The dialogue series of this spring has been concluded. At the end of an exceptional spring, citizens met to reflect on their experiences together. The 17 dialogues held for the fifth time on the same day around Finland also attracted a diverse group of participants of all ages and with different life situations this time around: young influencers, older people, immigrants, municipal and state employees, professionals in the education sector and people with physical disabilities. At the heart of many debates was the question of what we can learn from the crisis.
What did we learn from the lockdown?
This is a school that teaches you patience as you never know what is going to happen the next day. (1)
The early summer was characterised by the receding of the first wave of the coronavirus epidemic and the opening up of society. At this point, participants had a particular wish to talk about what we have learned from the crisis as individuals, communities and society.
Many find that they learned new things about themselves and their values during the lockdown. They are no longer afraid to be alone, they have grown more patient, and they see clearly how their normal daily life is filled with rushing about and discharging duties.
Families, work communities and NGOs have learned new skills and adopted new operating methods. Different practices of telework and electronic interaction are here to stay. Whereas telework used to be the exception, it is now becoming the new norm in addition to ‘contact work’.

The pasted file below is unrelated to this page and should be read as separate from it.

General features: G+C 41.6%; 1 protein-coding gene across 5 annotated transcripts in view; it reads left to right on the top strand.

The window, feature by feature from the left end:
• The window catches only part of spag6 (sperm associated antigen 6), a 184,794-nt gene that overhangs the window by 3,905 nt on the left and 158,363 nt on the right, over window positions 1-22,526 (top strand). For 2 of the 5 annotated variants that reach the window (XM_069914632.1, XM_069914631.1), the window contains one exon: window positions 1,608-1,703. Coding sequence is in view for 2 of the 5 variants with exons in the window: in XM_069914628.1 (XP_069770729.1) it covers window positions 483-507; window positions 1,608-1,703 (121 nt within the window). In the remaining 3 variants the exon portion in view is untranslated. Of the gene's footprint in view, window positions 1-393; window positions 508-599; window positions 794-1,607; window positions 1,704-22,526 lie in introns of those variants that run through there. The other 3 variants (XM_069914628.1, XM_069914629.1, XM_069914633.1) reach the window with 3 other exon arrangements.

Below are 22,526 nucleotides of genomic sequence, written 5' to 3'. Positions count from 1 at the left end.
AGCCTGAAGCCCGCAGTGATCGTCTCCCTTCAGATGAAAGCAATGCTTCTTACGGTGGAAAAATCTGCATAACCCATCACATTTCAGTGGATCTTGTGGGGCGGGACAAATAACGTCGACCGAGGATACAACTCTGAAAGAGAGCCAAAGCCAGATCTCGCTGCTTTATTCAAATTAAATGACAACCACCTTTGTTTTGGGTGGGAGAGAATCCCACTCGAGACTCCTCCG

Participants also praise the ability of society and the administrative machinery to be flexible and learn in a crisis.
Participants hoped that the insights gained during the lockdown would remain permanent. That they could keep their personal values clear on their minds, daily life would be less hectic, and there would be more compassion in life.
Going back to the hamster wheel and meeting family members like ships in the night would feel really bad. (2)
At the same time, participants brough up concerns over the positive changes being transient. Have we really learned anything from the crisis? Will we forget about the inequalities, and the social structures that perpetuate these inequalities, made visible by the crisis when daily life goes back to its old ways? Will we be able to prepare for potential new waves and other future risks?
The dialogues reveal the full range of experiences
Other people have been affected by the situation even if I have not. (3)
Taking part in the dialogue has strengthened participants’ experience of how different people from a variety of backgrounds experience the lockdown in very different ways.
Sharing your thoughts and hearing about other participants’ experiences in the dialogue provide a unique opportunity to imagine and encounter other people’s realities and the emotions they invoke.
(1) The Evangelic-Lutheran parishes of Tampere and the Diocese of Tampere
(2) Helsinki Cathedral Parish, Dialogues of Hope
(3) City of Lahti